The notion of belonging is extremely important to the film's main idea and themes. Travis is fundamentally on the outside looking in. When he says that he feels like "God's lonely man," it is a statement of how alienated he is from the social setting in which he is emerged. He struggles to find a place of belonging in this setting. The coffee shop where he hangs out with other caddies is a potential area where some belonging could be evident. This is seen when he steps outside to talk to Wizard about "some bad things" that are on his mind. His attempts to belong are futile, though, when Wizard simply tells him to "go get laid." Travis sojourns in his cab and in his life to find some level of belonging or acceptance. His attempts to be with Betsy, commit himself to Palatine or Kris Kristofferson albums, or even join the Secret Service as "Henry Krinkle" are all vain attempts to belong. The only real acceptance he finds is through violence. The killing of Sport and the other exploiters of girls like Iris, intended to be his own death, is the domain where belonging is evident. It becomes a strange twist that this self- destructive attempt at inclusion is what he receives praise for at the end, truly reflective of how much of a lack of synchronicity and belonging exists between Travis and his world.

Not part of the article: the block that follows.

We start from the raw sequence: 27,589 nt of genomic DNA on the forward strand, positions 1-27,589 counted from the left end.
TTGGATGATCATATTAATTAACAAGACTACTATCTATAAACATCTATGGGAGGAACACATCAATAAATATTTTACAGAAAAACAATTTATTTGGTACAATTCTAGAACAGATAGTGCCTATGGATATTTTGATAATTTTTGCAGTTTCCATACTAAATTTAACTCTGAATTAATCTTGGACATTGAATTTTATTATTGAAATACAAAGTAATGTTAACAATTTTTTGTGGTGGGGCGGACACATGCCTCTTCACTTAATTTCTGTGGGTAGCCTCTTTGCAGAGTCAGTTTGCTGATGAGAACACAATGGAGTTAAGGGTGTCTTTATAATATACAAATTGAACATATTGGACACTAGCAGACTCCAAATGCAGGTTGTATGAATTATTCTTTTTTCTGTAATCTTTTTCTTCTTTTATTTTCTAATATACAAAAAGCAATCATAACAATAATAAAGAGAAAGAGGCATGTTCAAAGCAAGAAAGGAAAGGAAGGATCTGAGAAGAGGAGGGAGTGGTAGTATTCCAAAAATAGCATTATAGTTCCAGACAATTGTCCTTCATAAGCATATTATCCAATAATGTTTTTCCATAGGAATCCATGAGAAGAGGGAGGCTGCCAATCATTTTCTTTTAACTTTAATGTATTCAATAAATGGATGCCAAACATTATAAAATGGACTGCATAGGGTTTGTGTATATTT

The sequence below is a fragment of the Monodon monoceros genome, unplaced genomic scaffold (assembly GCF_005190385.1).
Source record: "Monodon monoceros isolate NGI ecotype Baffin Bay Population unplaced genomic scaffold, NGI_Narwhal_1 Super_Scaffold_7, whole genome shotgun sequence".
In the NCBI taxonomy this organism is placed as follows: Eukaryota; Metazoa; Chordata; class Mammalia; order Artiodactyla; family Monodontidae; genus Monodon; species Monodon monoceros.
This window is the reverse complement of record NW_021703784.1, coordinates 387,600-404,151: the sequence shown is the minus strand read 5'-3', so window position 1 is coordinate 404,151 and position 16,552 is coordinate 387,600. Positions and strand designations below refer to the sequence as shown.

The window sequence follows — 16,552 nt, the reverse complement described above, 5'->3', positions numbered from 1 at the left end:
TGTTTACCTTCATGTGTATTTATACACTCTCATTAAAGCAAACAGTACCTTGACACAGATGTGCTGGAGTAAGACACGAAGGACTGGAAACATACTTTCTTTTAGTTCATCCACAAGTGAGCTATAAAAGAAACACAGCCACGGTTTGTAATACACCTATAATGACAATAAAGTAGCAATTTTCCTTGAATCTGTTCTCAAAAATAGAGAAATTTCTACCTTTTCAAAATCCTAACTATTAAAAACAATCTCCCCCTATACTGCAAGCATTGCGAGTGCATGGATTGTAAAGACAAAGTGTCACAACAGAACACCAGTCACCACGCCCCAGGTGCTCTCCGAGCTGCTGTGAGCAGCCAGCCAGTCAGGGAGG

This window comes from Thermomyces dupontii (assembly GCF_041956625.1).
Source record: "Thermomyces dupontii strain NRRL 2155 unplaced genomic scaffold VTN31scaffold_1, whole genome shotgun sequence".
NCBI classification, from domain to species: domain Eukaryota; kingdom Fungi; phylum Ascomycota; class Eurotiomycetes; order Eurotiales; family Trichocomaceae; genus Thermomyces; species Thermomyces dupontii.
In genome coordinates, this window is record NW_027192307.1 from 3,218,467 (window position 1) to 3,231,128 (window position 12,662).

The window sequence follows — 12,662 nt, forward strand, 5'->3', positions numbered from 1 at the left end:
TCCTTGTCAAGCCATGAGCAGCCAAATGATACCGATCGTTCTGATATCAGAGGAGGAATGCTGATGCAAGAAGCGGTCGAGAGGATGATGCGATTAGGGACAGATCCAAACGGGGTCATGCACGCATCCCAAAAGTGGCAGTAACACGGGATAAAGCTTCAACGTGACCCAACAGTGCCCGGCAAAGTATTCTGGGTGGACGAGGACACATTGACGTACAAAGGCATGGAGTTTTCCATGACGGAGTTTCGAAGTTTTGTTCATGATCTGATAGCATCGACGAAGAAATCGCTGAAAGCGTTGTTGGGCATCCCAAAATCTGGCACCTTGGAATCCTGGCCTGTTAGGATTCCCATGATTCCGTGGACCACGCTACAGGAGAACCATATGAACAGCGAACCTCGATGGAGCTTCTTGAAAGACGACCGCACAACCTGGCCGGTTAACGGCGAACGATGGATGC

One might also note that Travis once belonged to a "killer elite" as evidenced by the jacket he wore, he was once not just a US Marine, but part of Marine Force Recon, which is an elite within the elite. If the Marines are tough, then the members of Force Recon are tough Marines.
However, he is no longer a member. He is now a civilian where the rules are almost entirely different.
Humans generally derive meaning in their life from the associations they make and keep, but as pointed out in the first answer above, Travis is not very successful at this. He is used to structure and discipline, without which he seemly drifts. He is now a Ronin, a 'wave man' tossed about by the currents of society (to use the literal Japanese meaning of the term).
In Feudal Japan, the Ronin were masterless samurai who attempted to find a new path in life. If they were lucky they might regain a position serving a Clan, or give up their swords and became merchants or farmers. Most, however, fell back upon their stock in trade, the use of violence, and became hired swords or criminals.
Travis, having left the Marines (for reasons unknown) is trying to find a new path. He contemplates rejoining a Clan (the Secret Service) while trying his hand at being a 'merchant' but in the end he falls back upon the one trade he knows, and knows very well, the use of violence.
It is this skill, this 'talent' that earned him a place with his former clan (Marines), and now gains him the respect that grants him entrée as a favored member into his new clan (Cabbies).